Block-book Biblia pauperum as a Source für Printed Borders in France,
Germany and England’, in Tributes to Jean Michel Massing: Towards a
Global Art History, ed. by Mark Stocker and Philip Lindley (Turnhout,
London: Brepols, 2016), 119–31.

A family culture of creativity: Dr Lorna Clark, Royal Bank of Canada Foundation Fellow, lecture, 6 June 2017


Charles Burney – composer, music historian, and musician.

Aside from any argument about nature vs. nurture, it’s no accident that 18th Century polymath Charles Burney was the father of two well-known novelists, an accomplished classicist, and a Royal Navy admiral who became an explorer travelling with Captain James Cook. There was a culture of intellectual venture and ambition in the Burney family, deliberately stoked by their zealous father.

Amongst the Bodleian’s collection are 31 letters from the Burney family archives, as well as the Memoranda of the Burney Family. This remarkable document records the family’s history across 250 years, charting their successes in literature, music, art and beyond, and gives a penetrating vision of the Burney lifestyle that supported these endeavours.

Dr Lorna J Clark, Royal Bank of Canada Foundation Fellow at the Bodleian Libraries, is editing The Letters of Dr Charles Burney.  She is the editor of a volume in the series of The Memoirs of the Court of George III (Pickering, 2015), two volumes of The Court Journals of Frances Burney (Oxford, 2014), and a novel, The Romance of Private Life (1839) in the Chawton House Library Series.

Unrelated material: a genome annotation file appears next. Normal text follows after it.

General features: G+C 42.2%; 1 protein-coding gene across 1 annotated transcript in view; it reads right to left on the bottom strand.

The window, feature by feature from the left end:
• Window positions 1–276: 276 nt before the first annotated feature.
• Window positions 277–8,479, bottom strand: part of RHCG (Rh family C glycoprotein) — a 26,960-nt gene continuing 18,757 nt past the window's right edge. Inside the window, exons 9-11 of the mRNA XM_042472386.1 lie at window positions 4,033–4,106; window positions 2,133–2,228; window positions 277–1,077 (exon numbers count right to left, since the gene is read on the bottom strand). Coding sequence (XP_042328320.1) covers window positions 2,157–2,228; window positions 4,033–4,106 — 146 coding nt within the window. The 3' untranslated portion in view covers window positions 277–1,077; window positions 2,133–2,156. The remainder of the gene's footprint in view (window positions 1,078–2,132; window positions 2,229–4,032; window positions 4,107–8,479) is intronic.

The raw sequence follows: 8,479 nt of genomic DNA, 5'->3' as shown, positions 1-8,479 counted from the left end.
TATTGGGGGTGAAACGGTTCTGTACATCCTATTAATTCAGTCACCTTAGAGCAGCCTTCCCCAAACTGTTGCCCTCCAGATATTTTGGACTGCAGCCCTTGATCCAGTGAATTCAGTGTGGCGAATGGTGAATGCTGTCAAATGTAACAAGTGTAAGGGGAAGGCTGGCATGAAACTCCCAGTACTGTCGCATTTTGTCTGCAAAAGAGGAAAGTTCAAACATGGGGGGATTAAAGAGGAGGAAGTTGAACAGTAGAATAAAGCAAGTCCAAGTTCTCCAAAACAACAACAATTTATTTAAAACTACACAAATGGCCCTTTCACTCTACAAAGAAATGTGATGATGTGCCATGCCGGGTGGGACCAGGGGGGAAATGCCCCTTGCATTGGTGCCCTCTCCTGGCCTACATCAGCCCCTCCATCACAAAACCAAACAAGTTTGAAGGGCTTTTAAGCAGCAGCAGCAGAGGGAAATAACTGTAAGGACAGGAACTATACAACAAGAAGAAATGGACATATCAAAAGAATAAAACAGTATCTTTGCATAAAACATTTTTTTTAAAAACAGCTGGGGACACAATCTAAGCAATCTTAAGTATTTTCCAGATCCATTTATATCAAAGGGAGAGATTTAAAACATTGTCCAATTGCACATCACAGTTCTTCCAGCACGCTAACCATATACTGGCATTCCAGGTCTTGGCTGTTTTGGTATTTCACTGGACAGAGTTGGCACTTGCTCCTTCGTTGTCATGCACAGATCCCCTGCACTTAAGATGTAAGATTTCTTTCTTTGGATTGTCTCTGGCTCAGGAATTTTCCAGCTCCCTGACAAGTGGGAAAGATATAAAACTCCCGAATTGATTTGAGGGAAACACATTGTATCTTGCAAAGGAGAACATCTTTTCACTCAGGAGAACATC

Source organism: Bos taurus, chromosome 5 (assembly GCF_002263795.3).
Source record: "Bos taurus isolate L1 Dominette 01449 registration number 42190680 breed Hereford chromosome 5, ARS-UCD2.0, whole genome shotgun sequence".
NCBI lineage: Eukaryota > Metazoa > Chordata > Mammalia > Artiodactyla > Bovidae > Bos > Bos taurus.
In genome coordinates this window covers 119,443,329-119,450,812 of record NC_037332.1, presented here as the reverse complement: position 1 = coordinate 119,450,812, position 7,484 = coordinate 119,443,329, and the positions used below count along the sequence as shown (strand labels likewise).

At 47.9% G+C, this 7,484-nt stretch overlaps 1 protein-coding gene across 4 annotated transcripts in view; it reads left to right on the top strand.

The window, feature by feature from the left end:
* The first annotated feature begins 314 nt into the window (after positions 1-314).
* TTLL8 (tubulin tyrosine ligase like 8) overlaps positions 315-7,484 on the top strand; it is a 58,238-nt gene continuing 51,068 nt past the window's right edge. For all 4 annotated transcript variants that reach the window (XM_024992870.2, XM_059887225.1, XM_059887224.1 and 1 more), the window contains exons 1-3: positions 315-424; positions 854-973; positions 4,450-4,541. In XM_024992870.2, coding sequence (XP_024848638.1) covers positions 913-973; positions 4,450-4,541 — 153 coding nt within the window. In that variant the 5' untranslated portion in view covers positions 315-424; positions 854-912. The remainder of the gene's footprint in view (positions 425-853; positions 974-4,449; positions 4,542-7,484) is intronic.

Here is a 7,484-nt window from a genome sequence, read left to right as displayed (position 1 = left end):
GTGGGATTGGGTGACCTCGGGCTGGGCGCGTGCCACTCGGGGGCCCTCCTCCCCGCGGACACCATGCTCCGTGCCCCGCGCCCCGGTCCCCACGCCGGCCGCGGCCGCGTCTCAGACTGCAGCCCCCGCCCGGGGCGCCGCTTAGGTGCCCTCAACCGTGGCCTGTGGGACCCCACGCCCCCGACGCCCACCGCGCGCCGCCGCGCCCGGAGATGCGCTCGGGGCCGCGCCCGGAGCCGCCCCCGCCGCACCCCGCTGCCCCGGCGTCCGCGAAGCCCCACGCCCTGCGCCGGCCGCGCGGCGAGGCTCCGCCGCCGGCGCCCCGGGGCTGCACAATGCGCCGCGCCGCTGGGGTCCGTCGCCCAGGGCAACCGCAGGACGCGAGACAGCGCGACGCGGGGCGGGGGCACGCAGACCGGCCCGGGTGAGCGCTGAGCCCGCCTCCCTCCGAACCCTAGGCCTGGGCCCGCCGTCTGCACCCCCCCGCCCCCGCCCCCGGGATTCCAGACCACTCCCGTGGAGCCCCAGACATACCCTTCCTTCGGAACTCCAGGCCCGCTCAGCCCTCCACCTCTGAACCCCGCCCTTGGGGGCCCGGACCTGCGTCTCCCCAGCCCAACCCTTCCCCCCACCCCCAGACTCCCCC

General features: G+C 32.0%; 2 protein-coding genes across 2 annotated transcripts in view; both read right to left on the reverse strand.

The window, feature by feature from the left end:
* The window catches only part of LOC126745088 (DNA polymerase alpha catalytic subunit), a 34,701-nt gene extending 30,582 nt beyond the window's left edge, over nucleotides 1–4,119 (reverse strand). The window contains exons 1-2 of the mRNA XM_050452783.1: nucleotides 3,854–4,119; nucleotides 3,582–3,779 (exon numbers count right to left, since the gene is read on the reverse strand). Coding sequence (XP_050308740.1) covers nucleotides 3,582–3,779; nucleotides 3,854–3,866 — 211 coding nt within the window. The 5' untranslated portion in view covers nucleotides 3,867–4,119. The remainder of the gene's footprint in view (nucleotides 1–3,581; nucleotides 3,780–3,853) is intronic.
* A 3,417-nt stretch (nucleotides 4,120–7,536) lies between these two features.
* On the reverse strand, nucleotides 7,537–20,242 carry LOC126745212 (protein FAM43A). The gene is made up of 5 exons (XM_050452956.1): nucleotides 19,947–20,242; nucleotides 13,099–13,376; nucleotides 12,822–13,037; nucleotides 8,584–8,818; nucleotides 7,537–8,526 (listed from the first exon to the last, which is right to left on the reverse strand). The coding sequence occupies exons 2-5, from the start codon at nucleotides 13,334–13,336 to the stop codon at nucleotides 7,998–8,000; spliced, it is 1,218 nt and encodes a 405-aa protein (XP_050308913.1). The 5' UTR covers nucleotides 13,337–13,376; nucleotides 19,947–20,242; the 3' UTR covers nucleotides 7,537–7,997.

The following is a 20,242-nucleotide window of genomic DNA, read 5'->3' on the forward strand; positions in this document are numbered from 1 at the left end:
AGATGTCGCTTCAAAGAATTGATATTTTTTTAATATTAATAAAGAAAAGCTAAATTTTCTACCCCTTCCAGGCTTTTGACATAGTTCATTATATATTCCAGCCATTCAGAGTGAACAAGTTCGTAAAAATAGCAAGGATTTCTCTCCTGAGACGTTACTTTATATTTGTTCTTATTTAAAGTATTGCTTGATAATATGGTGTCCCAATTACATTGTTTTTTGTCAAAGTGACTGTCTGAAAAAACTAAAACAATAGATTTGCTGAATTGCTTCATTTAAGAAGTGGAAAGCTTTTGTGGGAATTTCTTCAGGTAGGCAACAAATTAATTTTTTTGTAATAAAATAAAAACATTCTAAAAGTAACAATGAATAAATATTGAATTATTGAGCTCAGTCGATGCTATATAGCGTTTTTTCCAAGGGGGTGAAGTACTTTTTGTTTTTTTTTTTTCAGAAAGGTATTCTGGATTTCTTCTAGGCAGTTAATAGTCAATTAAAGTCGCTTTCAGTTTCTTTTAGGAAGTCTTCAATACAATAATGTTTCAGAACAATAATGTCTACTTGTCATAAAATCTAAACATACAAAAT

Fanny Burney – daughter of Charles, diarist, satirist, and playwright.

On Tuesday 6 June, Dr Clark will present the Royal Bank of Canada Foundation lecture, ‘A Family Culture of Creativity: Memoranda of the Burney Family.’

There are countless stories to be told about the Burneys, and much interest in the kindred essence that lead to such a richly yielding family tree. Dr Clark will bring her insight and deep knowledge of the Burney family to bear in illustrating the story of this remarkable dynasty.

The event is free but places are limited so please complete our booking form to reserve tickets in advance.

A Missing Link Revealed: The Paper Layer of the Broxbourne Frisket Sheet

Elizabeth Savage

A frisket used for printing with colour. Bodleian Libraries, Oxford. Broxb. 97.40.

A frisket used for printing with colour. Bodleian Libraries, Oxford. Broxb. 97.40.